Alas, today's bleak reality is that our relations with Brussels have become hostage to an internal conflict in a third country. Most of the formats of our interaction, effective in the past, today stand idle. And Russia did not close a single door. All the "freezes" were initiated by the EU.
In previous years, we were quite vocal contemplating a strategic partnership with the EU. Brussels also used this wording profusely. There even used to be a kind of competition among EU countries: on bilateral tracks we “fine-tuned” this partnership with additional epithets such as advanced, priority, or privileged. Well, sadly, this made little difference in substance. The principle "as you name the boat, so shall it float" has not worked here. But now, in theory at least, we have a chance to build a new, truly sustainable basis for relations with the EU. It is undoubtedly in great demand.
I sincerely hope we are past the period of clearly abnormal relations with the EU, “seven years of missed opportunities” as Sergey Lavrov called it. I would very much want it to be over. At the same time, it is important to stress that we are by no means aiming for an automatic return to the previous system of coordinates, to "business as usual". I believe that the essence of a new type of Russia – EU relations would be most accurately defined as pragmatic partnership. This approach implies, first and foremost, recognising and respecting each other's interests. By the way, it is true that certain EU states, including Italy, the host of our today's event, have been quite successful in that.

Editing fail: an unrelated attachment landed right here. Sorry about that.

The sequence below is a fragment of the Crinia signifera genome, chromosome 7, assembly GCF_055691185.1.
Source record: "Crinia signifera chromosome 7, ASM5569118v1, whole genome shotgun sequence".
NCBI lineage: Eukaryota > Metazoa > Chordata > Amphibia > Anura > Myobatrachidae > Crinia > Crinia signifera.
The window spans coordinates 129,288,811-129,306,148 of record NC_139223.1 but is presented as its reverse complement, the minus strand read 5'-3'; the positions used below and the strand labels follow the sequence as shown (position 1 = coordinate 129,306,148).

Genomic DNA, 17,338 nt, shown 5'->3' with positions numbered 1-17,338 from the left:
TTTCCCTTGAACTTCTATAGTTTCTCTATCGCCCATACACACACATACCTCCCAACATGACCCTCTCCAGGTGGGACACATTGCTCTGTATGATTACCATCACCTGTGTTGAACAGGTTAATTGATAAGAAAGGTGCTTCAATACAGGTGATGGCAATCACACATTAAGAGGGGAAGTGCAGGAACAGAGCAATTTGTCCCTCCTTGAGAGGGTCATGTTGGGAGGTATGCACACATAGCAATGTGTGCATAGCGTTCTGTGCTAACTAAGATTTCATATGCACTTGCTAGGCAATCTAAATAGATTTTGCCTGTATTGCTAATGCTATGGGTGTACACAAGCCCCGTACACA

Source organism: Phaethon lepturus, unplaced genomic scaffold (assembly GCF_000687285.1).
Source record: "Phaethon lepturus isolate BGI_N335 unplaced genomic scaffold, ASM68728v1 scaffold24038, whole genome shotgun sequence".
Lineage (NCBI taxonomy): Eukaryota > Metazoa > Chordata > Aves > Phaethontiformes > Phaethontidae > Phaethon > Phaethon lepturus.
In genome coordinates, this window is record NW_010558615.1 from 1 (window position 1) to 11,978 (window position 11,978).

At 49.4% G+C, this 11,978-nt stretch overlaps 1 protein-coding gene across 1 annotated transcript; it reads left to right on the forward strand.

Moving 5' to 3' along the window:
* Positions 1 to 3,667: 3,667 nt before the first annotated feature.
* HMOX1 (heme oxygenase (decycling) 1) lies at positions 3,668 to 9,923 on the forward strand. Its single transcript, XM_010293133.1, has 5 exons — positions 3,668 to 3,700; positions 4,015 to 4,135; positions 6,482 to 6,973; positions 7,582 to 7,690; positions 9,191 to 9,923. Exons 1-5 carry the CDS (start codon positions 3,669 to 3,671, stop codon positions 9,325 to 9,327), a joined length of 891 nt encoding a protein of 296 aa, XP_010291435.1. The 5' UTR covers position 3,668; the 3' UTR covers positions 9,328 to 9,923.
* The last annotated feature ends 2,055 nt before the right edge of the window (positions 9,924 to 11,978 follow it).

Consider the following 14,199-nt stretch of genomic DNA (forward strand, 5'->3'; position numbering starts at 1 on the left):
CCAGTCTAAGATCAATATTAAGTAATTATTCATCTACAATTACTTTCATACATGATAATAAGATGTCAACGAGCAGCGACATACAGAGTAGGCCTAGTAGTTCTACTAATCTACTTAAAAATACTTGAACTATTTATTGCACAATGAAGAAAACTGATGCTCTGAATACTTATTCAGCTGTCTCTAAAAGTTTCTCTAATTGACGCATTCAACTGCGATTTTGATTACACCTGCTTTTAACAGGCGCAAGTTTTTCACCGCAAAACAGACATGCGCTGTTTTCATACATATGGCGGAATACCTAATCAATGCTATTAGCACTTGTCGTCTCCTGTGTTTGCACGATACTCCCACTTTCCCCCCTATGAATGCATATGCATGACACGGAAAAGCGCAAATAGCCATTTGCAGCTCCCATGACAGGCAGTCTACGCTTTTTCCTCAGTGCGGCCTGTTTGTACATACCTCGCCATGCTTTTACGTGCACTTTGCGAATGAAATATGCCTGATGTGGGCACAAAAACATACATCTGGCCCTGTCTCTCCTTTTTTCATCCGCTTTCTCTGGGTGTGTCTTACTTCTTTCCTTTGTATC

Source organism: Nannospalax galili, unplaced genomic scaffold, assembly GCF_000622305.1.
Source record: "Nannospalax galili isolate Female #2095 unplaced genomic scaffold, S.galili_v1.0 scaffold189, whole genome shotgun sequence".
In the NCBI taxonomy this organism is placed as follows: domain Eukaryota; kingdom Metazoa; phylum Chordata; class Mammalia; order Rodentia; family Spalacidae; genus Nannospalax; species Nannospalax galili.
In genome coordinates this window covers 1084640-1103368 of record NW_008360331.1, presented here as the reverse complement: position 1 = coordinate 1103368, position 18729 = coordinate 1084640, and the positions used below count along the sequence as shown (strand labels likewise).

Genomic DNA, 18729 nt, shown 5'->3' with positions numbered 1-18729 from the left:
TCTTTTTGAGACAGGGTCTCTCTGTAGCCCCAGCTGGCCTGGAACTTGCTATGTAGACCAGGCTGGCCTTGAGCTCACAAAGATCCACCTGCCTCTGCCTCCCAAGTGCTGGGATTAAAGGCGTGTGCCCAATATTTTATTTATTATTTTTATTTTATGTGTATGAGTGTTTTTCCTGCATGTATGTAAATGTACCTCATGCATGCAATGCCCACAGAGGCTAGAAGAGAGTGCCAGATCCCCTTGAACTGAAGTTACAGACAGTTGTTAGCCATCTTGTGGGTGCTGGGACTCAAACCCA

My vision of a future pragmatic partnership also includes joint search for common ground, which could be the starting point for normalising our relations. After all, we could use the concept of "selective engagement" coined a few years ago by Federica Mogherini. If her well-known five principles were limited to this appeal, it would certainly be much easier for us to talk. But, alas, EU policy has now degenerated into a "push back, constrain, engage" triad which I would by no means want to associate with the name of Josep Borrell. This is, of course, far from being a recipe for success in building any sort of constructive relationship that goes beyond ad hoc joint action.
Russia and the EU are complementary in many ways. This is true for our economic capacities, for scientific and technical interaction and, definitely, for people-to-people contacts. Russia's and the EU's soft powers are similarly related: I am convinced that they add to, rather than oppose each other.
But the main thing I would suggest to our colleagues (and I dare say, to our partners) is that it is time to stop perceiving Russia as an enemy. Our multipolar world faces enough real, not far-fetched, challenges and threats common to Russia and the EU, and combining our efforts would only benefit everyone.
I hate to express myself in banalities, but in this city you cannot avoid quotes coming to mind about "two households, both alike in dignity” and their pointless squabbles which, had there been a will and a bit of common sense, could have been easily avoided. While not calling to rewrite verses of the classic and without drawing any analogies, I would like to stress that mutual respect and predictability are the only key to lasting stability, including in international relations.
If, however, the way forward is guided by selfish motives, biased opinions and outdated stereotypes, as is happening now, the emerging system could slip back into bipolarity. And this scenario hardly foresees a winner. In such a case, everyone would lose in the long run.
The major challenge, therefore, not only for Russia and the EU, but also for mankind as a whole, is to build a fairer system of international relations that ensures sovereignty, equality, security without dividing lines and stable conditions for the development of all its participants. I hope that our European counterparts also come to realise the need to restore a full-fledged dialogue and jointly search for common denominators, including new ones.
Thank you for your attention.